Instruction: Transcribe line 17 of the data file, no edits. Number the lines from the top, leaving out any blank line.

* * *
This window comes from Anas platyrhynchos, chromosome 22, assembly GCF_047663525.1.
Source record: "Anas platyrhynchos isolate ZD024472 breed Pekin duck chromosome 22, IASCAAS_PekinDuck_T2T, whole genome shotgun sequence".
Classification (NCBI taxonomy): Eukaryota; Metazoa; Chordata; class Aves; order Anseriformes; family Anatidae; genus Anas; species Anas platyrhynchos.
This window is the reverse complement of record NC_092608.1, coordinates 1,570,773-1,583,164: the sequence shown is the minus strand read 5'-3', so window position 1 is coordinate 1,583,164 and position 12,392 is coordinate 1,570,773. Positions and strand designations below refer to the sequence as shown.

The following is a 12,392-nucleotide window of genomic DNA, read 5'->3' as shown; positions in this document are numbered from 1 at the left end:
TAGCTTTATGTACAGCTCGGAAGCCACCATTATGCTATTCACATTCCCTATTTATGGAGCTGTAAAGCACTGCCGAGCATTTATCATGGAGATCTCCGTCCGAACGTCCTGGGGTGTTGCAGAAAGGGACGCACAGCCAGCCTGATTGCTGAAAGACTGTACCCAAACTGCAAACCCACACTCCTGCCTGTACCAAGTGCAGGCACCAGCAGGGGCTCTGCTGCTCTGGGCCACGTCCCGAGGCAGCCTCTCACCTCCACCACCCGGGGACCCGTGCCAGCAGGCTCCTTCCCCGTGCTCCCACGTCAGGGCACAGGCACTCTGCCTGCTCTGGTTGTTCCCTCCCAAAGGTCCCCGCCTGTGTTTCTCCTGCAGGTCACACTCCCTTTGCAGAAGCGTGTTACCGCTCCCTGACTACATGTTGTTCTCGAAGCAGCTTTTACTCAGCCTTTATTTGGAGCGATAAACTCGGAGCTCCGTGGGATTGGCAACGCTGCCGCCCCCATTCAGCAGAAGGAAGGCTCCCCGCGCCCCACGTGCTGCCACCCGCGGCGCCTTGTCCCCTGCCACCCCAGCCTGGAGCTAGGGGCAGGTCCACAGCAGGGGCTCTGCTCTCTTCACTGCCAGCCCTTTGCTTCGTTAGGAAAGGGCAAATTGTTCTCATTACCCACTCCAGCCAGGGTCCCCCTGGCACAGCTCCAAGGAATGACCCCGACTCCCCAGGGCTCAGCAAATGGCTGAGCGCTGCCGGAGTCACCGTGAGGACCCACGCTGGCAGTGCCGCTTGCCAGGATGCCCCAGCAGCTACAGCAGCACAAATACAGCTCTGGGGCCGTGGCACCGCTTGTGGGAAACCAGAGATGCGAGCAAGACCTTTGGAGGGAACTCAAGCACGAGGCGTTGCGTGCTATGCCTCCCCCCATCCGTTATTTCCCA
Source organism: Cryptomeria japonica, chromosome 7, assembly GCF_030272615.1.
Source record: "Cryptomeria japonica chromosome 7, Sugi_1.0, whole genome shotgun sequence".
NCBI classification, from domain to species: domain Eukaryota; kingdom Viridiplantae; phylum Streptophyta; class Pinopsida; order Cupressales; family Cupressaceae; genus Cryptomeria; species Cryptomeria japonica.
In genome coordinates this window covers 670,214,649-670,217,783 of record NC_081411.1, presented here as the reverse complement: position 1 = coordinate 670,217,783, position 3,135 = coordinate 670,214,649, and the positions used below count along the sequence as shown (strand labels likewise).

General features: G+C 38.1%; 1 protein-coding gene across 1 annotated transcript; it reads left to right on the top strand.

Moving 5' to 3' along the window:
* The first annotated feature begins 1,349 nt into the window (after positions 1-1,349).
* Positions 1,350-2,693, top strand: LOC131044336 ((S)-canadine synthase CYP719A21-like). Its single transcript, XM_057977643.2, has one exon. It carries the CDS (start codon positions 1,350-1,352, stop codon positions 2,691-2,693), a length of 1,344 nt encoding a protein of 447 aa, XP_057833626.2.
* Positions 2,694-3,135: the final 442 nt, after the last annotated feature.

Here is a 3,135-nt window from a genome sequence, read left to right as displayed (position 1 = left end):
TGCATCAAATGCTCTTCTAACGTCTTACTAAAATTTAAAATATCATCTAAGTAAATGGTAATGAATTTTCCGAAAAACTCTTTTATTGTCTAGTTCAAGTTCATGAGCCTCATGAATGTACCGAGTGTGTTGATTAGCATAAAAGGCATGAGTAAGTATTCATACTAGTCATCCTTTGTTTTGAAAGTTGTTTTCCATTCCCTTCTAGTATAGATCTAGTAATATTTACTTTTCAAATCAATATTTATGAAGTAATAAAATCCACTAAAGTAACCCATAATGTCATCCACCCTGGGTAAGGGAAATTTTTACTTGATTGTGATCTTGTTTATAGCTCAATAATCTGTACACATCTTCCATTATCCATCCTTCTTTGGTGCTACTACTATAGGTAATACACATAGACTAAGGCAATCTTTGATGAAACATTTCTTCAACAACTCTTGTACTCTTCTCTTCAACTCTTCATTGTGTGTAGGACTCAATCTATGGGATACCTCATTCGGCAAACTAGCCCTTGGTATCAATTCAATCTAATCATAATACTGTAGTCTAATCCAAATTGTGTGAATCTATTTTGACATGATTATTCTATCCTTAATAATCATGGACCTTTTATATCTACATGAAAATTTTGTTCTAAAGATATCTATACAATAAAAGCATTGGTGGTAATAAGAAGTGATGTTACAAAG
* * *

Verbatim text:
TGCATCAAATGCTCTTCTAACGTCTTACTAAAATTTAAAATATCATCTAAGTAAATGGTAATGAATTTTCCGAAAAACTCTTTTATTGTCTAGTTCAAGTTCATGAGCCTCATGAATGTACCGAGTGTGTTGATTAGCATAAAAGGCATGAGTAAGTATTCATACTAGTCATCCTTTGTTTTGAAAGTTGTTTTCCATTCCCTTCTAGTATAGATCTAGTAATATTTACTTTTCAAATCAATATTTATGAAGTAATAAAATCCACTAAAGTAACCCATAATGTCATCCACCCTGGGTAAGGGAAATTTTTACTTGATTGTGATCTTGTTTATAGCTCAATAATCTGTACACATCTTCCATTATCCATCCTTCTTTGGTGCTACTACTATAGGTAATACACATAGACTAAGGCAATCTTTGATGAAACATTTCTTCAACAACTCTTGTACTCTTCTCTTCAACTCTTCATTGTGTGTAGGACTCAATCTATGGGATACCTCATTCGGCAAACTAGCCCTTGGTATCAATTCAATCTAATCATAATACTGTAGTCTAATCCAAATTGTGTGAATCTATTTTGACATGATTATTCTATCCTTAATAATCATGGACCTTTTATATCTACATGAAAATTTTGTTCTAAAGATATCTATACAATAAAAGCATTGGTGGTAATAAGAAGTGATGTTACAAAG